Occupational Therapy and the Elderly: Living at Home Safely
Our parents are getting older and wish to stay in their home for as long as possible. We sometimes worry about their safety since their environment is often not adapted to their physical and cognitive disabilities, which evolve along with age and illness. For the elderly, the health benefits of staying in one’s home are well known, but the home needs to be safe.
Here are a few basic guidelines to make a home safer:
- Since seniors tend to shuffle, remove all small loose rugs and carpets (e.g.: in front of the sink and toilet).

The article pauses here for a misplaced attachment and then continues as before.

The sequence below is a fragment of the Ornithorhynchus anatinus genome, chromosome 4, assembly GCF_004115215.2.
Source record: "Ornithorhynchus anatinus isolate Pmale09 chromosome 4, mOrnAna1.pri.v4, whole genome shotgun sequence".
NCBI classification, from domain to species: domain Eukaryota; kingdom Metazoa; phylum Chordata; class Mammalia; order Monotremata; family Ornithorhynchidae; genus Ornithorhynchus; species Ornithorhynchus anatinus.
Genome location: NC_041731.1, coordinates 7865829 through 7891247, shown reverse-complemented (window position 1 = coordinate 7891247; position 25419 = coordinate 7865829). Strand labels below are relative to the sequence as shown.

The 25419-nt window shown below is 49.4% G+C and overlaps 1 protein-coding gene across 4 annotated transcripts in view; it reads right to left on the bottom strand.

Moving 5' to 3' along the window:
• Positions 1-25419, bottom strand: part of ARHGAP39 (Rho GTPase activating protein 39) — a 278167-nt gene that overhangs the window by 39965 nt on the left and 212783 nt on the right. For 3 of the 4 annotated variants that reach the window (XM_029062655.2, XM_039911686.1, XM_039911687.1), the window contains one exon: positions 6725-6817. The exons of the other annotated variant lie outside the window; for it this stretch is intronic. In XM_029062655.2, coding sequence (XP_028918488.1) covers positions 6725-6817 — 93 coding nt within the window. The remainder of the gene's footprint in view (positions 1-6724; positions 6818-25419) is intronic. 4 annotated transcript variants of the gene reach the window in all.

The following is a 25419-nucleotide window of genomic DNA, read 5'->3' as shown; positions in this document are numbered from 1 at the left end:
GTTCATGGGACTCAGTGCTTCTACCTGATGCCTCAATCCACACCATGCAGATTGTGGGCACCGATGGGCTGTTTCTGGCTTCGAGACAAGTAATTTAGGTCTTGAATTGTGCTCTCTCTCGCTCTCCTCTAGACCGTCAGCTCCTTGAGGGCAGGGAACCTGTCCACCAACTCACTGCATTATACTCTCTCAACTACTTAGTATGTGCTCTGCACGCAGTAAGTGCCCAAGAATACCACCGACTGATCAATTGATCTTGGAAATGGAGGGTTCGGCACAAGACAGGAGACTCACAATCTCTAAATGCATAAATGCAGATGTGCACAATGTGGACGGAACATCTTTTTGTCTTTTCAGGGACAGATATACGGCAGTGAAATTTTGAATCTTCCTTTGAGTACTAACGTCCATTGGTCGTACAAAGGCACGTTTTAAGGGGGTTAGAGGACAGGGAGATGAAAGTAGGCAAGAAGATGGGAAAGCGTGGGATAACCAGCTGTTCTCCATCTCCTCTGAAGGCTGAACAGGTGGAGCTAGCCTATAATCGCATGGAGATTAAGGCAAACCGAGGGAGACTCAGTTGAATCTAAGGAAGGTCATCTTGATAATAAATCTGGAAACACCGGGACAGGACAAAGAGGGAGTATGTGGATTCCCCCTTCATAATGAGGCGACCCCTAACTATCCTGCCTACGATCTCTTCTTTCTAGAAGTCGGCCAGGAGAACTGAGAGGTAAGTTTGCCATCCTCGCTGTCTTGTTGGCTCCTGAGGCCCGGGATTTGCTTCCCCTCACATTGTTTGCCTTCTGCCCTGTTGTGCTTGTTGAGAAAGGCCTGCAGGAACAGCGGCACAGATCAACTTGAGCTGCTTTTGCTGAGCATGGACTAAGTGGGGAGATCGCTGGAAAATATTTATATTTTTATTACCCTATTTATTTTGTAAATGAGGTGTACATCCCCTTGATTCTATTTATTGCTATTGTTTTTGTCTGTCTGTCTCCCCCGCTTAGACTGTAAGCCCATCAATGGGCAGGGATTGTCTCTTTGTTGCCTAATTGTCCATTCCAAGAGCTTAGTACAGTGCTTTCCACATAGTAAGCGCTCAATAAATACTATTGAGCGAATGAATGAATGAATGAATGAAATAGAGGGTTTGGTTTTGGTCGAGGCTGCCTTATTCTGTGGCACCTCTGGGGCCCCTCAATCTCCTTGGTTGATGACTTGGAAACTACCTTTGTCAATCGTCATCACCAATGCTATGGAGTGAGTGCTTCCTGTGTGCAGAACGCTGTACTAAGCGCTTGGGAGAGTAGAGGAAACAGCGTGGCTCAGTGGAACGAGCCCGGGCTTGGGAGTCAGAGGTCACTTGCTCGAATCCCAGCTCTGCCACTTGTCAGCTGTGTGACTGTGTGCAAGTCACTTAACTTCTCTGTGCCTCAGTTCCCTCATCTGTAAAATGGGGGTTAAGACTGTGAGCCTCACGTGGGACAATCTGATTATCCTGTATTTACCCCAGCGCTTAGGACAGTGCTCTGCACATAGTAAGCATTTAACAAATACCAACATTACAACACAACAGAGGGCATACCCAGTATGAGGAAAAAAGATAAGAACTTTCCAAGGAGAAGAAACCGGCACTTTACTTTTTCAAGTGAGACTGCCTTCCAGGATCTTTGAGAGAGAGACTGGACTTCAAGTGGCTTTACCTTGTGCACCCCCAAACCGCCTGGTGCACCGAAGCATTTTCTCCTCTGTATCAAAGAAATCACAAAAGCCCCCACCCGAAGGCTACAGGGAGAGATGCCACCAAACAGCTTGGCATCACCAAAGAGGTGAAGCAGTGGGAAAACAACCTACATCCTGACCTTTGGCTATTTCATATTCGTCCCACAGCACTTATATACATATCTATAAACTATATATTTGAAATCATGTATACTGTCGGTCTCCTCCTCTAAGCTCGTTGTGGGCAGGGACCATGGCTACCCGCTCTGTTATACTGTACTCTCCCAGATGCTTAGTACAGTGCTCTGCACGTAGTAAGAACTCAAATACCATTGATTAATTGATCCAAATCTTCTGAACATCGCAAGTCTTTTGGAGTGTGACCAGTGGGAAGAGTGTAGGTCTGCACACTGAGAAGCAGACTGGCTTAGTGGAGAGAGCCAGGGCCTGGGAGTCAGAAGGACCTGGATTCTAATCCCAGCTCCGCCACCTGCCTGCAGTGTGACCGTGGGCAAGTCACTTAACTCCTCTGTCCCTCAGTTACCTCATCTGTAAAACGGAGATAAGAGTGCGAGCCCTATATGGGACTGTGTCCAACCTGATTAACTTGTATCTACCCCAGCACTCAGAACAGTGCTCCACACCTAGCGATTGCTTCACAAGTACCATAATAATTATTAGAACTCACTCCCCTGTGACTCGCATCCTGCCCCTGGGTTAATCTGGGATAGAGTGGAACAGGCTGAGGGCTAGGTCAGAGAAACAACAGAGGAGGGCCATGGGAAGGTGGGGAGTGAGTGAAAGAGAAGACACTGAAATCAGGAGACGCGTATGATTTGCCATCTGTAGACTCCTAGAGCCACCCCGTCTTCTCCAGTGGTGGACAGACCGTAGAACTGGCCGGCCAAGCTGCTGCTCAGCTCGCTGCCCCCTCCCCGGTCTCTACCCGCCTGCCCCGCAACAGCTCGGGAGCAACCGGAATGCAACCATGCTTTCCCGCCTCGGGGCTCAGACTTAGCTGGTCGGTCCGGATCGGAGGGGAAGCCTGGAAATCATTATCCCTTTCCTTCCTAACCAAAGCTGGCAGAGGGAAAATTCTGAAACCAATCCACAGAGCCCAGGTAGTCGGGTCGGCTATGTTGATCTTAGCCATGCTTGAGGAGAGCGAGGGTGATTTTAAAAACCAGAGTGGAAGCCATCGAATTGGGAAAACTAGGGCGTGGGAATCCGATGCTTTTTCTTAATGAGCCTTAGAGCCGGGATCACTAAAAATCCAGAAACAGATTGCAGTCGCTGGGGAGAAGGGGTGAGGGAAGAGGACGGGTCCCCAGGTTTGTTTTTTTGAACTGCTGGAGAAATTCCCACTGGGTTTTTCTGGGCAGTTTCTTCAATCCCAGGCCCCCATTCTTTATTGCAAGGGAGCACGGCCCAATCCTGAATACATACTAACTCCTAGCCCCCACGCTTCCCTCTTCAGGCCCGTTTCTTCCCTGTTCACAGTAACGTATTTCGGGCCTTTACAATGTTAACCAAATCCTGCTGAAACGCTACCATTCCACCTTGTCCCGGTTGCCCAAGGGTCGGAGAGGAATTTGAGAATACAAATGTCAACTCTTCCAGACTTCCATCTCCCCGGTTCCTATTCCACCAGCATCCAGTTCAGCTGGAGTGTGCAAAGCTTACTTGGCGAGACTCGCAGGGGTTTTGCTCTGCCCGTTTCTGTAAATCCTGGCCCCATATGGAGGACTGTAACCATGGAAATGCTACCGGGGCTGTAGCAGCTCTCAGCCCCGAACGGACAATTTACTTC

- Wear non-slip shoes that offer good support.
- Ensure that moving spaces are sufficiently cleared in every room to accommodate, for example, the use of a walker.
- Install a handrail on each side of stairways.
- Use a bath board so that the person doesn’t have to step over the edge of the tub while standing and can take a shower sitting down.
- Install grab bars in the shower.
- Eliminate small uneven floor transitions such as thresholds between rooms.
- Store objects within reach to avoid climbing or raising arms too high.
- Ensure that medication is taken as prescribed.
Government programs are available to pay for some major renovations such as installing an access ramp or adapting a bathroom. Ask an occupational therapist about this.
Better safe than sorry!